Tiny but totally amazing parts of "Star Trek" are really, really happening right now! Things believed utterly impossible in the 1960's, with very

good reasons.

Those Science Guys are incredible.

Imagine what we could know by the 23rd Century!


Re: What a time to live in

It need not necessarily be 1:1 locked.

Our Mercury isn't.

5:3 or 3:5 or others might be stable for long periods, especially with C interfering with the locking mechanics.

Three days per five orbits would make for interesting calendars, with C {"Lapcat"?} making astrology interesting.


Re: What a time to live in

"Surely you mean Google LP 791-18d?"

Hmm. That's a horrible name. How about "Google Lipid"?

The other three could be: Elpa, Lapbug and Lampcat.

If we find a fifth world, we could go with "Loper". Then, perhaps, "Luffy", "Lugnuts", "Lohi" and such like fancies?

Hey, did I just name some planets?

Star Fomalhaut has dusty little secret – two more debris belts and a potential planetary party


If a Fomahautian planet gets to be solid, with a reasonable gravity and atmospher and it orbits far enough from the star, it could be used

for several tens of millions of years by a wandering, technological culture before the star cooks it.

Falling rocks and icy blobs could be equally useful, if not more so, assuming Fomalhaut keeps some around.

Even short-lived stars live a very, very long time on our timescales.


The blackness is the blacked-out star.

Stars are *very* bright, even in infra-red and that one would overwhelm the light from the dust clouds. To see how bright a star can be, see Sol

from Earth's equator in Summer.

It is possible to make a composite of the dust cloud and the central star using digital jiggery-pokery but there is no reason to do it here.


Star system, stellar system or planetary system.

There is only one Solar System and most of us are in it. Most of the time.

James Webb spots the early galaxies responsible for tidying up the universe


Re: Something else is wrong here..

"What in the name of the Deity is an "honoree"?"

It's something like an "honouree" only shorter and more USofAn.

It's someone being honoured for something, or something taking the honour of being something. For example, a dark region of the cosmos being

"honoured" for being the biggest collapsed object so far found.

Though I would not call that an honour, more like recognition of it's place on a list, which is just one random property of an object.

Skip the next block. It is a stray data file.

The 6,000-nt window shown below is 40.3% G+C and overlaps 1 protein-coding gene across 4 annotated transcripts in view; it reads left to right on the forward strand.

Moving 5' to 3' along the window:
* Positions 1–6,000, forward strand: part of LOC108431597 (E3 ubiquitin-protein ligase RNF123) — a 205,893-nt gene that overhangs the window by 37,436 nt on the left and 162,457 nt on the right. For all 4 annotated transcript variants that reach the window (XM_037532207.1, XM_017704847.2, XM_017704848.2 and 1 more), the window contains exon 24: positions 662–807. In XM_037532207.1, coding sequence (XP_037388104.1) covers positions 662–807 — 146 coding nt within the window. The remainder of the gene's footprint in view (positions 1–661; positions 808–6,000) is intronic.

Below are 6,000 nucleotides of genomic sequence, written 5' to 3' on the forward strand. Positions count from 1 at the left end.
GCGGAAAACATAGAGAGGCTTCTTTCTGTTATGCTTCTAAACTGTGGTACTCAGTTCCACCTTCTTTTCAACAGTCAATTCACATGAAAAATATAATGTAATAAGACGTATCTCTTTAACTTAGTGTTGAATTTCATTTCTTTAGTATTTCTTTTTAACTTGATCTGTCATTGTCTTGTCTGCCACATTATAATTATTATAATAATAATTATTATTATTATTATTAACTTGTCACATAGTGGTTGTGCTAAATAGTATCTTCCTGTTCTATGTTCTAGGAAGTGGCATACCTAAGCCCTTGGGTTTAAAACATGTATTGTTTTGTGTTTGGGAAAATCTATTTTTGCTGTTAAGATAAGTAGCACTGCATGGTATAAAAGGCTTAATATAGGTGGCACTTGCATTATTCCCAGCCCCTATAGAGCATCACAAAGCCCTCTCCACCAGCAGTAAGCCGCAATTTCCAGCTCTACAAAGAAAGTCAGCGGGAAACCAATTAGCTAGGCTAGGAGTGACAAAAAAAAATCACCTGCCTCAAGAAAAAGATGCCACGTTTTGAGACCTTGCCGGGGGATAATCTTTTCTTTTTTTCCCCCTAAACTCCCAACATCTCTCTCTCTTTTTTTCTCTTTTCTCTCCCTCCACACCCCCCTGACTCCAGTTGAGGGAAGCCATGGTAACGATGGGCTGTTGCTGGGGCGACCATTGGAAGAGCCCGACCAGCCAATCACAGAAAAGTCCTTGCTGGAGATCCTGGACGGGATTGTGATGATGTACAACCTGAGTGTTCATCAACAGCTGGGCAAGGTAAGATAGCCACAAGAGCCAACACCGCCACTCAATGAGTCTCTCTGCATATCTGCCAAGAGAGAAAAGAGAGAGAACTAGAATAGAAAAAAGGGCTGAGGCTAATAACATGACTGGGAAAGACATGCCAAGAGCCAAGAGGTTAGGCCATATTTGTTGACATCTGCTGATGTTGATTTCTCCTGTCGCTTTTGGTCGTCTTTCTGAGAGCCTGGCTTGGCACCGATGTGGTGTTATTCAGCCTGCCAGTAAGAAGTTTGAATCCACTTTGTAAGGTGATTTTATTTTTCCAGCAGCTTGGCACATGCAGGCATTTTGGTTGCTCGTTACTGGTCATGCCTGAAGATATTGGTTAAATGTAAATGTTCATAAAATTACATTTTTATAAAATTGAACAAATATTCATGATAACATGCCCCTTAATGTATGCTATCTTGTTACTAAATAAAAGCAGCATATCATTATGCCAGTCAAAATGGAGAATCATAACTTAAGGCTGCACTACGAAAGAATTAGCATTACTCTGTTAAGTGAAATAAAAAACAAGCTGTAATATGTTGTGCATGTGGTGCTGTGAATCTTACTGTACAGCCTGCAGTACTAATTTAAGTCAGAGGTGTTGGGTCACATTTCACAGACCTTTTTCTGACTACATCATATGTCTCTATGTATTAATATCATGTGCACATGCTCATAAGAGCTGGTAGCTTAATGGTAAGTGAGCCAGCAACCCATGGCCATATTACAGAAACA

It's like honouring (or "honoring" if you are USofAn) a girl for being the one with the reddest hair. Only less significant and probably temporary.

Airbus to help with International Space Station replacement


Re: Pretty decor

"Nobody wants to have to rip away fake potted plants and wall panels to get to a leak."

That is just engineering and designing. Make the potted plant tubs and the thin, pretilly dyed walls behind them easily moved and you can access everything

easily, rapidly and safely. Make them easily moveable and you could even change the decor every so often. This should be one of the *first* things thought of

when building stuff.

And every single room in every suite whether for tourist or crew could have their own "window", a low power screen showing the Cosmos from the non-rotating

hub. Those would double as large comms-computer-wallpaper screens.

Why does everyone *always* insist on making things ugly, expensive and bloody difficult? Cheap and pretty works in Hotels down here. We are currently

hiding hundreds of millions of kilometres of piping in our buildings and we've been doing it for over two millennia. Doing it on warships and orbiting habitats

isn't exactly rocket science.

And the issue of bugs building up behind the panels and around the piping? Well, many supermarkets down here sell shopping bags with anti-microbial

inner linings. I'm sure the bright ladies and gentlemen at J.P.L. could use that concept. Or something better.


Re: 2001

"Trump would most likely just demand they add more floors to an earth-based tower until it reached space :-)"